Korea’s life insurers to bear the weight of new rules

Life insurers in Korea are having to weigh how best to prepare for incoming new capital rules and accounting standards that could affect their asset portfolios.
Korea’s life insurers to bear the weight of new rules

This article was adapted from a feature on Korean life insurers that originally appeared in the Spring 2020 edition of AsianInvestor.

Korea's insurance companies are facing the impact of the coronavirus at a time when they are increasingly having to adapt how they invest due to an array of incoming new rules. 

While the implementation date of the IFRS 17 global accounting standards in Korea has been shifted to the start of 2023 it will, along with the K-Insurance Capital Standard (K-ICS), greatly affect the appeal of different assets.

“IFRS 17 and K-ICS continues to steer insurers to move away from savings-type and annuity products – an area where mid-sized insurers were active,” said Young Kim, an analyst at Moody’s Investors Service. 

The insurers’ respective investment approaches will differ, depending on whether they have mostly fixed or floating liabilities, but adapting to the new standards will affect many parts of their businesses.

“This includes cost savings, improving the liability structure by restructuring product line ups
and further diversification of the asset side of the portfolio. In this case, the consideration of what to invest and what not-to-invest will depend on the cost, such as RBC and duration, and benefit, such as expected return, duration, analysis,” said Andrew Shin, head of investment in Korea at Willis Towers Watson.

However, the investment teams of the insurers have two broad priorities ahead of the incoming rules: to gradually increase asset durations to match the increasing average life of their liabilities, and to find ways to increase investment yields. 

The companies are tending to avoid much equity investing due to high capital charges under K-ICS and increasing earnings volatility under IFRS rules, and hedge funds have also been seen as relatively less attractive. Instead, both life and non-life insurers have increasingly invested in alternative and overseas assets.

These areas accounted for an average of 24% of the portfolios of Korean life insurers, as of June last year. 


Siew Wai Wan, senior director for insurance at Fitch Ratings, believes life insurers will keep adding to both areas in an effort to secure higher yields and source long-duration assets, as they seek to offset increasing long-term product sales. Others agree.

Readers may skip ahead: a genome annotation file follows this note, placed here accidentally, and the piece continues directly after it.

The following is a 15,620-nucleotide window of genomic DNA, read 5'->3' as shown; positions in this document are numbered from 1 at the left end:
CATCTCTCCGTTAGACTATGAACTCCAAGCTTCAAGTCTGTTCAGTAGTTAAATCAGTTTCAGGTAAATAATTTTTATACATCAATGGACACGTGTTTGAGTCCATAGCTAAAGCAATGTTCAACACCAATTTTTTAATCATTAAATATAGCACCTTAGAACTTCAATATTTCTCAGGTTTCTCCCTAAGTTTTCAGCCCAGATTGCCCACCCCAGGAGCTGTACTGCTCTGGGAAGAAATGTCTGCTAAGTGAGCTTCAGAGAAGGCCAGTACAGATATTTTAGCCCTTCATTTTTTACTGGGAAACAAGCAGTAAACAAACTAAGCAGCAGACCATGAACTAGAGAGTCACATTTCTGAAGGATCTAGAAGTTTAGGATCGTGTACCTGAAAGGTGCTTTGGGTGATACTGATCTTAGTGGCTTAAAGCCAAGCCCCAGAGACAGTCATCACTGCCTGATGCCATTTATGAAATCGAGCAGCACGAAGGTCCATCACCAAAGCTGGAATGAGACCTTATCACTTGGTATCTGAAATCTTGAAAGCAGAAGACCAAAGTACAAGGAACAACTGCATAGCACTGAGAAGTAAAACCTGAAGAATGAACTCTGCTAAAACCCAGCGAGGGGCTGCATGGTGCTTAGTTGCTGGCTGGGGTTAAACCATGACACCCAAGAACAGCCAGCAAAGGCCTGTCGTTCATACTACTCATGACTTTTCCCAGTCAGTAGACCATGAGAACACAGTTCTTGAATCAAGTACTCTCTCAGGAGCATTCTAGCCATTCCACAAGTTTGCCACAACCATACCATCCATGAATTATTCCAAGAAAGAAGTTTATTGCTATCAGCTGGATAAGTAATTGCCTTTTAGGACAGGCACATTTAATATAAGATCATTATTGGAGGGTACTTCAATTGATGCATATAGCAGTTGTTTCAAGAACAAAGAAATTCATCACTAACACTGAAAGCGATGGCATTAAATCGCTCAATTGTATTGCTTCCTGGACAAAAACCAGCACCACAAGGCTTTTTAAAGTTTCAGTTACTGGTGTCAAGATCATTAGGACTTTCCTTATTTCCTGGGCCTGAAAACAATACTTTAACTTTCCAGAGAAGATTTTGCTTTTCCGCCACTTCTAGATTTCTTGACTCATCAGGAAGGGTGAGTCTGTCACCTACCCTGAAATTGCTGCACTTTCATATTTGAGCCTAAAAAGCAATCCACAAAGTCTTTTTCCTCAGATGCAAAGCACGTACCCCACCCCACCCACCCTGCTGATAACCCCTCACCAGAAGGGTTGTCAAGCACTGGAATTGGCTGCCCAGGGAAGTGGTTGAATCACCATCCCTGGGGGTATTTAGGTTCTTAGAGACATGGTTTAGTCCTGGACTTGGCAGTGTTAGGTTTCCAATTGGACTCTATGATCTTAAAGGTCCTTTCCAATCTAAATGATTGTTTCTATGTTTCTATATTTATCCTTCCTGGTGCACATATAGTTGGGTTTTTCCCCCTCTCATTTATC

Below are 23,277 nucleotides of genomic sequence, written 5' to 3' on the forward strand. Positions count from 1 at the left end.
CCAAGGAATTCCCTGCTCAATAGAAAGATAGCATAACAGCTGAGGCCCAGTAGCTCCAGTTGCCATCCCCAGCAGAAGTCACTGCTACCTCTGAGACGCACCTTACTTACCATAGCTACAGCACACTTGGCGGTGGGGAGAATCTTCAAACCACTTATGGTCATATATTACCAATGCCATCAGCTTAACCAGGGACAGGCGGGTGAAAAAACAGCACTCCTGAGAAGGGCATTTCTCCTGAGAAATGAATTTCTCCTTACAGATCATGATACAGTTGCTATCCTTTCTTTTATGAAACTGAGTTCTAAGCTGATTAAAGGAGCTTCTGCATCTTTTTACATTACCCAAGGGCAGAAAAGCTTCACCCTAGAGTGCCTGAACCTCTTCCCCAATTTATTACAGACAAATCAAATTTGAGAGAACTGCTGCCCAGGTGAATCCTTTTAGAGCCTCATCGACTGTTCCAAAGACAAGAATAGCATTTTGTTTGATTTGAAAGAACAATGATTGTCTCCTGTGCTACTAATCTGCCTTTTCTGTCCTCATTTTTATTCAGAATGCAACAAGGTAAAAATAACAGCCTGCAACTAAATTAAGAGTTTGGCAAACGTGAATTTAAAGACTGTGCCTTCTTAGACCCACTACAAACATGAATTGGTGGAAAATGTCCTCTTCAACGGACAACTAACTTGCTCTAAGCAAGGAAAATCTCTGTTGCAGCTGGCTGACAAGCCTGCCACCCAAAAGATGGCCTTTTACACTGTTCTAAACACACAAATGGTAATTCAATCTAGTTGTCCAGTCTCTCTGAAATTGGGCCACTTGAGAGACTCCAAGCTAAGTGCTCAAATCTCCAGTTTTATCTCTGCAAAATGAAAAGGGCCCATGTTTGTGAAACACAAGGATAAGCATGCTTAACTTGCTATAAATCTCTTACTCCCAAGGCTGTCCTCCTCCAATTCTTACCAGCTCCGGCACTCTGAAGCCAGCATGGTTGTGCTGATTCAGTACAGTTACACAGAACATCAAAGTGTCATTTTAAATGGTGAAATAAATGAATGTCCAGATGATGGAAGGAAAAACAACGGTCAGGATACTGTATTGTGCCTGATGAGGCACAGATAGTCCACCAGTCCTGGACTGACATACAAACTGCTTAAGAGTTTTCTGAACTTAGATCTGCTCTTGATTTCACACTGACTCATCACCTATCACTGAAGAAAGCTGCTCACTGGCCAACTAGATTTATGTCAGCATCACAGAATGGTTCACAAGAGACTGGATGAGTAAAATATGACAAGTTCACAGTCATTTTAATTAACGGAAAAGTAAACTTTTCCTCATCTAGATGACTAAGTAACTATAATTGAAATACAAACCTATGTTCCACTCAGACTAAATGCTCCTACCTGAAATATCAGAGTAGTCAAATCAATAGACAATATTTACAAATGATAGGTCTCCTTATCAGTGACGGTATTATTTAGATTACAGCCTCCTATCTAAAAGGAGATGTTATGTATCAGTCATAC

“Most Korean insurers must lengthen their asset duration to reduce asset-liability duration mismatches and we expect the trend will continue this year and in 2021,” said Rick Wei, head of Asia ex-Japan insurance strategy at JP Morgan Asset Management.

In particular, the insurers look set to keep adding investments in high quality bonds in US and Europe with AAA-A ranges. 

They are also likely to add to the tens of billions of dollars they have already piled into overseas infrastructure, private debt and real estate, said Wei. Key areas of focus to date have included overseas commercial real estate and government-backed infrastructure investments, often in the US and Europe.

That appetite could yet become a problem if the insurers venture outside tried and tested asset areas, warn observers.  

“We urge investors to exercise caution when investing into unfamiliar strategies. Within alternative asset classes, we believe core real assets in developed markets will outperform opportunistic strategies in a scenario of slowing global economic growth and help build portfolio resilience for insurers,” Wei said.

As they make these investments, the life insurers will also need to closely monitor the K-ICS rules. It is possible the new standards could include penalties for holding such alternative assets, Shin pointed out.


The life insurers are also pressing for a liberalisation in their investing restrictions. 

Currently the companies are restricted to investing 30% of their total assets in foreign markets, and some are nearing this threshold. As of the third quarter in 2019, Hanwha Life and DB Insurance had invested more than 25% of their total assets in foreign markets. Others, such as Kyobo Life Insurance and Mirae Asset Life, have invested more than 20% of their assets overseas.

However, insurers and KLIA argue the limit should be increased to 50% to allow for sustainable growth. A revision bill at the National Assembly is pending, and lawmakers looked to be on track to pass the revision in a planned plenary session slated for mid to late March. 

Provided it passes, life insurers will be able to raise their overseas investments to offset domestic setbacks. 

Korea’s insurance industry may be in flux, but it appears increasingly likely the country will end up with fewer but certainly larger insurers. Many of the survivors are likely to end up affiliated to their large financial groups, and all of them will want to keep expanding offshore and investing in alternatives, ahead of the rules updates to come. 

The insurers have little choice. Korea’s economy and its demographics are not likely to change any time soon. 

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